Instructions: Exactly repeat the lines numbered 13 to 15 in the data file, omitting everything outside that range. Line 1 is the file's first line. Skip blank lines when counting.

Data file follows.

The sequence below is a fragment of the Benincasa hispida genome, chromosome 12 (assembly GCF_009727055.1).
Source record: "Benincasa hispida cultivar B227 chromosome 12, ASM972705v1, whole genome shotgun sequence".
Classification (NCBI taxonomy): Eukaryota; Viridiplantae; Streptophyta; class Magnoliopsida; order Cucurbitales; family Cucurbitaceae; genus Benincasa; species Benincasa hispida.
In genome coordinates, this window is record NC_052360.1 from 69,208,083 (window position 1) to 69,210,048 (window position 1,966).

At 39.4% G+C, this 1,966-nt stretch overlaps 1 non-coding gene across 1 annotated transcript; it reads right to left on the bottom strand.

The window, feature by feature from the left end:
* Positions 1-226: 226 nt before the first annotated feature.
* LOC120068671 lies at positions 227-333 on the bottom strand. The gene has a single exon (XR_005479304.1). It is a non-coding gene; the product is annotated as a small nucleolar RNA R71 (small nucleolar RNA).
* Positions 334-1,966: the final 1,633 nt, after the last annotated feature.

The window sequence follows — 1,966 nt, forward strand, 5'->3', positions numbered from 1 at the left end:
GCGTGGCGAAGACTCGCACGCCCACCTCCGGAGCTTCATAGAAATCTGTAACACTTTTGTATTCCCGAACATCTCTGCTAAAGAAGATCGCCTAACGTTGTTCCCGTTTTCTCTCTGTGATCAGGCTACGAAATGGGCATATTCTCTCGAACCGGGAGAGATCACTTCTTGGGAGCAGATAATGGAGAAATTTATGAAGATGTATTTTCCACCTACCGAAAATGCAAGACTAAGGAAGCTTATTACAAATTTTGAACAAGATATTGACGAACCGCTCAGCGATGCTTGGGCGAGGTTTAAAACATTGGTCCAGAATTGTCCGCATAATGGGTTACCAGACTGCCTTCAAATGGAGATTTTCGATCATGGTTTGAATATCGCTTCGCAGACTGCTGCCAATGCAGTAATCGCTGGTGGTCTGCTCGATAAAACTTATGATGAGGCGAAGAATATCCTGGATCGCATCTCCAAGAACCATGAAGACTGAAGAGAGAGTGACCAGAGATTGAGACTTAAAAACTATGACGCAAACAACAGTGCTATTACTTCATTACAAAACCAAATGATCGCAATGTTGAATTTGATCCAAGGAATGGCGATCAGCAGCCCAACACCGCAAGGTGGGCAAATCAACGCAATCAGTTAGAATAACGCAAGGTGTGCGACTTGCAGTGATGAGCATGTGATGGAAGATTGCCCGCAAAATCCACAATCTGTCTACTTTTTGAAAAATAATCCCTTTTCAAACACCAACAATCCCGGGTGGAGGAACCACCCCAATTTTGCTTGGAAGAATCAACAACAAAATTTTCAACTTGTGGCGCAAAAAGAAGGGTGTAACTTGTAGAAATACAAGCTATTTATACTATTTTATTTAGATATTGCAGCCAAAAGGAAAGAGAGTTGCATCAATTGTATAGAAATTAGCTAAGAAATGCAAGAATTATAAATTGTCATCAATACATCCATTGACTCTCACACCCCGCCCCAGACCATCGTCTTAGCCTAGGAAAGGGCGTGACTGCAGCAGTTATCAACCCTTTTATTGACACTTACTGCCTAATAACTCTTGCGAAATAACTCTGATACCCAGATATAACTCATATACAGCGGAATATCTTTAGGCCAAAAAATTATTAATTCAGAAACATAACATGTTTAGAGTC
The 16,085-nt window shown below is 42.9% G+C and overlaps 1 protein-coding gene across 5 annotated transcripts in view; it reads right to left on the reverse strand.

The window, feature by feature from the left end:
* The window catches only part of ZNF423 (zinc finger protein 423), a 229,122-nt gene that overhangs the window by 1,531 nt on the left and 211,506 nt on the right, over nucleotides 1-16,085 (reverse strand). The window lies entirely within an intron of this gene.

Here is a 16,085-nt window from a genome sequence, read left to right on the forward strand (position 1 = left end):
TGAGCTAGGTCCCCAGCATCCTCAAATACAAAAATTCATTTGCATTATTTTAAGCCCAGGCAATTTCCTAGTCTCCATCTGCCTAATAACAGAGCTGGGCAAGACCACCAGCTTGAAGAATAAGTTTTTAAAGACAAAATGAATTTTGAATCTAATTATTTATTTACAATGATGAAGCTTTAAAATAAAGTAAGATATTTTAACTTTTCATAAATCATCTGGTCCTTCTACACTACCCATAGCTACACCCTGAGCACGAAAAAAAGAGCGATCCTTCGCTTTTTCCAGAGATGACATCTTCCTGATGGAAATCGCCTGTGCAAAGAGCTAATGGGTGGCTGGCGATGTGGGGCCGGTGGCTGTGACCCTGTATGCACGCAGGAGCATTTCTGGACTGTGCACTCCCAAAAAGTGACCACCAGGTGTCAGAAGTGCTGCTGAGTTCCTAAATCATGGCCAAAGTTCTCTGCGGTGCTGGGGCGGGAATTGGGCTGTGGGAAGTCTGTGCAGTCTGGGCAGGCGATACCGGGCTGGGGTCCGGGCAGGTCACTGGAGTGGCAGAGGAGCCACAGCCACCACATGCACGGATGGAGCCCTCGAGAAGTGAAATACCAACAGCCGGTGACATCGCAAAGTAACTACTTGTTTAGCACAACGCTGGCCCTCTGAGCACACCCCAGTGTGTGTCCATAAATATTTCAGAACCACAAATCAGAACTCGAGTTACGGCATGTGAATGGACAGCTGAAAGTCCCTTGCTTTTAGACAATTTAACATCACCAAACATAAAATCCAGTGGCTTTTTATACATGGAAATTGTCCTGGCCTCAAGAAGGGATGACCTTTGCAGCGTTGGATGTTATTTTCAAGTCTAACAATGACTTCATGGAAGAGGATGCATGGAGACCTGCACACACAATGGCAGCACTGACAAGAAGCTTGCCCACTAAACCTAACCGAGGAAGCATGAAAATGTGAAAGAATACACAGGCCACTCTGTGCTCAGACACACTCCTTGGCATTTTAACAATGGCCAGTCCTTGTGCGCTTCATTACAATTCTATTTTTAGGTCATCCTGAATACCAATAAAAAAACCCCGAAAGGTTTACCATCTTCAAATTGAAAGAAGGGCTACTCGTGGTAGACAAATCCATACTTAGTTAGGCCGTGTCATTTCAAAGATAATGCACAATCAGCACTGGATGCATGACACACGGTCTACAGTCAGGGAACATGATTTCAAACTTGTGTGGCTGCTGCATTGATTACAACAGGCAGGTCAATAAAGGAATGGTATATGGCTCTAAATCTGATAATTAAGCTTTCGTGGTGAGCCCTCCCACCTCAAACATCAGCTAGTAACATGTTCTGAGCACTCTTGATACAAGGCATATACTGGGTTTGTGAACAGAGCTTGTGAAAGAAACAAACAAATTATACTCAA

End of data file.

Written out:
The window, feature by feature from the left end:
* The window catches only part of ZNF423 (zinc finger protein 423), a 229,122-nt gene that overhangs the window by 1,531 nt on the left and 211,506 nt on the right, over nucleotides 1-16,085 (reverse strand). The window lies entirely within an intron of this gene.

Here is a 16,085-nt window from a genome sequence, read left to right on the forward strand (position 1 = left end):